Most students will start off their debating life arguing about fox-hunting or endangered species, and far from being far removed from their own life, these sessions are instilling some great skills that will help to give them the edge.

The skills of a good public speaker:
Christine Flowers: A good confident public speaker is one who can engage the audience and be heard. Good enunciation, good speed and being able to look out at the audience while they are speaking.

Adrian Wyles: Being able to think on your feet. Debating teaches students that they can make a reasoned case rather than just saying the first thing that pops into their head. Debaters need to research their subject and have to know what they going to say two steps down the line because there are people lining up to knock down their argument so it encourages good research and preparation skills.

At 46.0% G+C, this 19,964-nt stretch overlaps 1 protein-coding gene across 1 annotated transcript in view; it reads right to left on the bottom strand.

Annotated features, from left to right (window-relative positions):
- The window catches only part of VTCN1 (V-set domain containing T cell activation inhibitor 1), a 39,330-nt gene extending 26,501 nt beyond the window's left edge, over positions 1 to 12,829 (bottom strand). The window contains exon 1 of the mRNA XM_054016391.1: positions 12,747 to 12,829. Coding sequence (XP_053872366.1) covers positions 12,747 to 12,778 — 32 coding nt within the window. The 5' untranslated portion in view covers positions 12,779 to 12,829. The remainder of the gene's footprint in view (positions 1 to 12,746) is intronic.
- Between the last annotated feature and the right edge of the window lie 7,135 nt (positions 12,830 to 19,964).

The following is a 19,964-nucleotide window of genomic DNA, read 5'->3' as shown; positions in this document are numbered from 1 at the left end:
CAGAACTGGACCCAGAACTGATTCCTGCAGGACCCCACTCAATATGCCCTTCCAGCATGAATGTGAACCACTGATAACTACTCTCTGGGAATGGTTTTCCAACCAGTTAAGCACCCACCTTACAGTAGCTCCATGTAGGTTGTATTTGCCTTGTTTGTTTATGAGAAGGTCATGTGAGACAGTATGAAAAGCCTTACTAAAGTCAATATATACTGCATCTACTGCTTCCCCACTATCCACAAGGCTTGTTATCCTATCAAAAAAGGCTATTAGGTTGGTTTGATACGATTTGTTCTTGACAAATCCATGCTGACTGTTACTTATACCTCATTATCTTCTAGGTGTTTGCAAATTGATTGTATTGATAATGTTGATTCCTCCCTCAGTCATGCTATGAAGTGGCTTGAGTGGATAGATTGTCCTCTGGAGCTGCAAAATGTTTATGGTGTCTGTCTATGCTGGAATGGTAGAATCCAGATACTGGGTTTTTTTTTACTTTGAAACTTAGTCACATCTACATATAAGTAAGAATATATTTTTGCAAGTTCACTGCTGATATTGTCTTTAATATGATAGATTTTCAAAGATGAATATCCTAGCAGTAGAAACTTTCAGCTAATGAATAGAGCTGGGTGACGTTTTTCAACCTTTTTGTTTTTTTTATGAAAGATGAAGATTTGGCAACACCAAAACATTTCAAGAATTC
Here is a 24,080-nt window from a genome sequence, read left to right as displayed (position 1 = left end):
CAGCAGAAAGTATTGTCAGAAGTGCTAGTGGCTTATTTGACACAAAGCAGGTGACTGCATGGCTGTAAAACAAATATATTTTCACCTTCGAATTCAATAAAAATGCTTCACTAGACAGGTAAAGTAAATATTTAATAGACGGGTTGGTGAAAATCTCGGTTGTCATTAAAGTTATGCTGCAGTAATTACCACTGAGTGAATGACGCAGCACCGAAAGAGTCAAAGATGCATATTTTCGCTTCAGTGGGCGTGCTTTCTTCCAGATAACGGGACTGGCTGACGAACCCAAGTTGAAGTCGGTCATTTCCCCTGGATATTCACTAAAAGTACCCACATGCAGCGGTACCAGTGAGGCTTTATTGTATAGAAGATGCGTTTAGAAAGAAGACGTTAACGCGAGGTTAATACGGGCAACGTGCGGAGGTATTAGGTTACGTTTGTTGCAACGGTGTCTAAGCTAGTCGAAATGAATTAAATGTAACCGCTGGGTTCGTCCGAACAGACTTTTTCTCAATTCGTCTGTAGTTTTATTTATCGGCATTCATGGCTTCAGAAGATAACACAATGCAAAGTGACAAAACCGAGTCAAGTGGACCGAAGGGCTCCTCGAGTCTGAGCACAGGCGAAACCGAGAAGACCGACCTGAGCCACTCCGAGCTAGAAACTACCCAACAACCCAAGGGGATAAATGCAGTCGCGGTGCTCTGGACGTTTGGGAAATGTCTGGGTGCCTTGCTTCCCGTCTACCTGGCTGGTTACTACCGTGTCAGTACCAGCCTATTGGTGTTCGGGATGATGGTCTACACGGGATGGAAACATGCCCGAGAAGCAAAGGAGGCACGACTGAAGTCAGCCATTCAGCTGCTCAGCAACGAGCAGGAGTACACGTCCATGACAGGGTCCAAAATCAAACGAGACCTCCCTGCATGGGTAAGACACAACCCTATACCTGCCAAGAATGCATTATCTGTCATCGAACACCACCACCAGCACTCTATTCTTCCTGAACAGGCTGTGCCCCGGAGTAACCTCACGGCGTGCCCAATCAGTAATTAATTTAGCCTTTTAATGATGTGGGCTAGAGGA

How parents can help:
Mark Redsell: We have many cross cultural debates and discussions in which our parents join. Parents come in to class to discuss subjects, adding their international experience to our school. Our parents are very keen on our debating programme and we get lots of positive feedback as we believe we all share the same fears and worries about our nation’s youth.

Adrian Wyles: Parents can help by conversing with your child about items in the news. You don’t have to do it in any formal way, it can be as simple as ‘what do you think about this?’